Explainer: What makes a JRPG great? It’s not the gameplay

14 mins read

Explainer by Matt S.

Last week I took a look at three of the key defining features that I felt characterised a good rhythm game. Perhaps surprisingly, none of those features was the music itself.

I’m going to do something similar this week in looking at the JRPG genre, because again I don’t think that one of the features that most people assume is key is in practice what differentiates a great JRPG from a lesser one. Many people assume that the way the genre uses statistics, as reflected in the combat system and the “levelling up” system, are what determines the quality of a JRPG. I disagree with this. I think that JRPGs need to have those quality systems by default, but what separates the functional examples of the genre from the truly wonderful are three features that are all narrative related.

This is because I believe that JRPGs are a storytelling medium first and foremost, and while a JRPG might have a simple story, if it’s not a good one, nothing about the gameplay will save it. With that in mind, here are the three critical components that I argue no JRPG can be great without:

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1) JRPGs need to have linear narratives

Increasingly we are seeing JRPGs offer more open worlds (the upcoming Final Fantasy XV is perhaps the most spectacular example of that), and in the modern era many, if not most of them, offer alternative endings to the quest. But they’re not really open, and I don’t think that even Final Fantasy XV will be as completely open-ended as most western open world games are.

There might be diversions while you’re on a quest, and the ending of the game might be determined by which of the dialogue choices you make, or how quickly you complete the game, or how many side missions you complete. But the actual flow through the story, right up until that ending cut scene, will typically be set in stone with each play through. And, even when the game offers open worlds, you’ll still be experiencing the main story line in a linear fashion – just with a little more room to explore along the way.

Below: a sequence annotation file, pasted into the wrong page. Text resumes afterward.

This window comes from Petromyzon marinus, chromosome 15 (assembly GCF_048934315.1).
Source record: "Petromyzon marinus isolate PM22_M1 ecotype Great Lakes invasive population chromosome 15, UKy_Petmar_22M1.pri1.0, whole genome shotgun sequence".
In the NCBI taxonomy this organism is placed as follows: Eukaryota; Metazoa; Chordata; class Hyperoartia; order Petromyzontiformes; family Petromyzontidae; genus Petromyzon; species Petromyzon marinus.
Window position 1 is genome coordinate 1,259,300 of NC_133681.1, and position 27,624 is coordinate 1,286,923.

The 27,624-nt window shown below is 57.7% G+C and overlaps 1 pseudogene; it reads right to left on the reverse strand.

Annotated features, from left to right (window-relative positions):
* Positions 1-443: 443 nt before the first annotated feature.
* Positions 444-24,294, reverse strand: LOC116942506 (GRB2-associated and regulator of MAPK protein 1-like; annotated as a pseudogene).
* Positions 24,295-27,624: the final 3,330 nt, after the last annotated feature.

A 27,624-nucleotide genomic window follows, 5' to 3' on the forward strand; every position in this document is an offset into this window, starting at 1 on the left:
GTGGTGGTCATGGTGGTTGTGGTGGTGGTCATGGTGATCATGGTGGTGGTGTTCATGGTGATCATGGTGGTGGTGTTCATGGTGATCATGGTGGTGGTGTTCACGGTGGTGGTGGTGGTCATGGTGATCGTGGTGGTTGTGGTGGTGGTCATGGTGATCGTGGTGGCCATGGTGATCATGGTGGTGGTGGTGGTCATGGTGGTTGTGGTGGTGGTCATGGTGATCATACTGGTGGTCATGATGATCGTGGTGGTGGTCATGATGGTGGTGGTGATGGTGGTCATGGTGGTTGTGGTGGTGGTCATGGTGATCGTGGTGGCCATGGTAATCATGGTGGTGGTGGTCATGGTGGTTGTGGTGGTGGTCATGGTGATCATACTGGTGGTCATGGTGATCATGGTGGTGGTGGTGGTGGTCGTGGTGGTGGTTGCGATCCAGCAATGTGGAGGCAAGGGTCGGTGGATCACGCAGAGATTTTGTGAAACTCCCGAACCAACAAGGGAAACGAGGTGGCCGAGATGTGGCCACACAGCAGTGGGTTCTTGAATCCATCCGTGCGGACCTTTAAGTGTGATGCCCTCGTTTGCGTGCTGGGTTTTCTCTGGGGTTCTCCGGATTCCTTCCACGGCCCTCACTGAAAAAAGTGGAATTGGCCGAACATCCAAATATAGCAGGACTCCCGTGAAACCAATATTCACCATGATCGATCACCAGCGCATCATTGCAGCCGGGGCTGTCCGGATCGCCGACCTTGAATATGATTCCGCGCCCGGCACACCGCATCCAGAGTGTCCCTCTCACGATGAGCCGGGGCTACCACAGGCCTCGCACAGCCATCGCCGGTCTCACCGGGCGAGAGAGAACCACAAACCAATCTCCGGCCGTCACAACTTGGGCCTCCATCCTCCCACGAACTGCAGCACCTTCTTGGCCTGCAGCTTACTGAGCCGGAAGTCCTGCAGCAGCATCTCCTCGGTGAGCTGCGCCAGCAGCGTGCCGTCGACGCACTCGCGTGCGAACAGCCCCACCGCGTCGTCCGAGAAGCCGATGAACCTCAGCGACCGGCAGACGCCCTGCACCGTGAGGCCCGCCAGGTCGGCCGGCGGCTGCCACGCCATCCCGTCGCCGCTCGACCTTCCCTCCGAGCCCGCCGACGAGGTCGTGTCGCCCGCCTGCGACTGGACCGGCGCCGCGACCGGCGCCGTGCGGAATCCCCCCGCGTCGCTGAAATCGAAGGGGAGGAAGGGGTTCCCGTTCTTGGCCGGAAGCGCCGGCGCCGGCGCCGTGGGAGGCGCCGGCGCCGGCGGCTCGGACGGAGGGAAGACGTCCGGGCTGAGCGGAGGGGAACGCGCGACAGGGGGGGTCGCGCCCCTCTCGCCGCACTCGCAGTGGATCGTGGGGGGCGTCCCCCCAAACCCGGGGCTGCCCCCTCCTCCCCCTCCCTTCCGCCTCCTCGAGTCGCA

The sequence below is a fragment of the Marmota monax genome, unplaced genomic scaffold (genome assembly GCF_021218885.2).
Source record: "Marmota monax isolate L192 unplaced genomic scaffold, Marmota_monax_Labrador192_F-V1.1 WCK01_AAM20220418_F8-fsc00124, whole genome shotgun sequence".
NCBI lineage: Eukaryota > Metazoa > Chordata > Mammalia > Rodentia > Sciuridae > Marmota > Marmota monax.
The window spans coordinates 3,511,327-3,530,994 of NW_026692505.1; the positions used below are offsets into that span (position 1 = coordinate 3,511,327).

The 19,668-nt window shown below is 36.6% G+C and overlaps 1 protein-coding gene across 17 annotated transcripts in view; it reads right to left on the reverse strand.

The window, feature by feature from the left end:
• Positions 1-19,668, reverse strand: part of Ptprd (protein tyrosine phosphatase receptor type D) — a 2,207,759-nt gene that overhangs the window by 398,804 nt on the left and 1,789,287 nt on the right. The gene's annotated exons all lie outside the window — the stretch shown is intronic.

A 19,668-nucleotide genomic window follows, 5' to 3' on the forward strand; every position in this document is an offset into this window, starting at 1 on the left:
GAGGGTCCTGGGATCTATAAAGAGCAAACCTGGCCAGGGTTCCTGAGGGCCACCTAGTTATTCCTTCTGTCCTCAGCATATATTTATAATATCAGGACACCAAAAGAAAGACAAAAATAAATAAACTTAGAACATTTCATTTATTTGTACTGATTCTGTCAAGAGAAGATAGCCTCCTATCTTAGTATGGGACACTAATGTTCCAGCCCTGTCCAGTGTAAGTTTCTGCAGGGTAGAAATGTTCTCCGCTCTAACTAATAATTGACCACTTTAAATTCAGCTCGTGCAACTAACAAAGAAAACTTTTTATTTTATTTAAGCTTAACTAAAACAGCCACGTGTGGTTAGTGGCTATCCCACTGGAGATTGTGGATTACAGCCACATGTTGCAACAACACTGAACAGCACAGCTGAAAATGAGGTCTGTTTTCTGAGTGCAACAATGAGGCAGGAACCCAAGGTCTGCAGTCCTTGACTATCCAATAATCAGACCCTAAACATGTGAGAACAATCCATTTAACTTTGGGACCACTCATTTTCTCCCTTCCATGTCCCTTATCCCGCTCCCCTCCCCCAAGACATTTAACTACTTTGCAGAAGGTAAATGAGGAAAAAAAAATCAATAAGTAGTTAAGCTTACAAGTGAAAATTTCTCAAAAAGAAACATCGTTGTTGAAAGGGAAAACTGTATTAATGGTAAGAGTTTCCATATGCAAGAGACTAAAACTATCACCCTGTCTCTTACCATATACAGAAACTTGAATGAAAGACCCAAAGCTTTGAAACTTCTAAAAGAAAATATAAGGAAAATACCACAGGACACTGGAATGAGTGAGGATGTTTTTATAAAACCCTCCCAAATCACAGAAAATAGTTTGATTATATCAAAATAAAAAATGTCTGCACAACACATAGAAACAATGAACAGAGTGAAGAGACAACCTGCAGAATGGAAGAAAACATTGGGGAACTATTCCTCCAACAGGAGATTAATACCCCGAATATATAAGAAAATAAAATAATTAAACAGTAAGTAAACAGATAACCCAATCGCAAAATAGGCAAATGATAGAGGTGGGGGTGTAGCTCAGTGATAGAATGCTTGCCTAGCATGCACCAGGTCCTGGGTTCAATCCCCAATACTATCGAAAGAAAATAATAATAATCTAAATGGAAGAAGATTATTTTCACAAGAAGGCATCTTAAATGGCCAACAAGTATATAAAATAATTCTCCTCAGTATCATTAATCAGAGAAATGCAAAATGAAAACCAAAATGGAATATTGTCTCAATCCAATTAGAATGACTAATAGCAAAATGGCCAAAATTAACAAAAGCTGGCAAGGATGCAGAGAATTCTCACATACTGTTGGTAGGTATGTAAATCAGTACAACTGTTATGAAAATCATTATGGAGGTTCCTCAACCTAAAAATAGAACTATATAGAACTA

Why is this important to the JRPG genre? Because the JRPG genre is one in which authorial intent is critical to the overall experience. Playing a JRPG is more akin to reading a book than in most other genres. A storyteller – the game writer and/or director – has a specific story to share, and your job as the player is to experience that story, largely on the author’s terms.

Because the storyteller has such a level of control over the experience in a JRPG, it’s possible for JRPGs to offer richer, deeper stories than most other games. Let’s take a game like Dragon Age, Mass Effect, or Skyrim to highlight. These western RPGs have a far greater focus on freedom of experience, and making the player an active participant in the storytelling process. In those games, you have much more control over what you see and do, and now, because the creator can no longer assume that you’ve experienced specific pieces of information in your quest, or completed specific activities along the way, they can also no longer use the storytelling to build a networked web of information that develops the deeper you work into the narrative.

Conversely, the only reason a game like Nier works is because every cut scene and line of dialogue builds on what you’ve seen and done previously, and the only reason that Yoko Taro and his team knew that you’d seen and experienced what you had in Nier is because you were being driven through the narrative on a figurative straight line. Nier is a special experience because of the intensity and depth of the storytelling, more than anything else, and that which simply not have been achieved if you could play the game without seeing almost everything within it in a specific order.

2) JRPGs need characters to have real personalities

Because the narrative is so important to the JRPG, characters are also deeply critical to the experience. When you play Persona 4, are you really that invested in the combat, or even the world? It’s a very simple game visually, and while the combat is good, it’s nothing that you haven’t seen many times before.

No, Persona 4 is such a highly regarded game because of its characters, and it’s the appeal of those characters that has meant the franchise has been able to go beyond the JRPG genre. Consider this; would you recognise Persona 4 Arena or Persona 4 Dancing All Night as part of the Persona 4 franchise if they had new casts of characters? Of course not. It’s Yu, Risette and the gang that hold the entire series together.